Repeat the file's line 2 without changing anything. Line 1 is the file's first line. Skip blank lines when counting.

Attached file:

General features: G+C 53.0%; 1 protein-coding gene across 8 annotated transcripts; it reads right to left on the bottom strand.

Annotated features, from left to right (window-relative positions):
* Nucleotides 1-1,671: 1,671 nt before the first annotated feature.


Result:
Annotated features, from left to right (window-relative positions):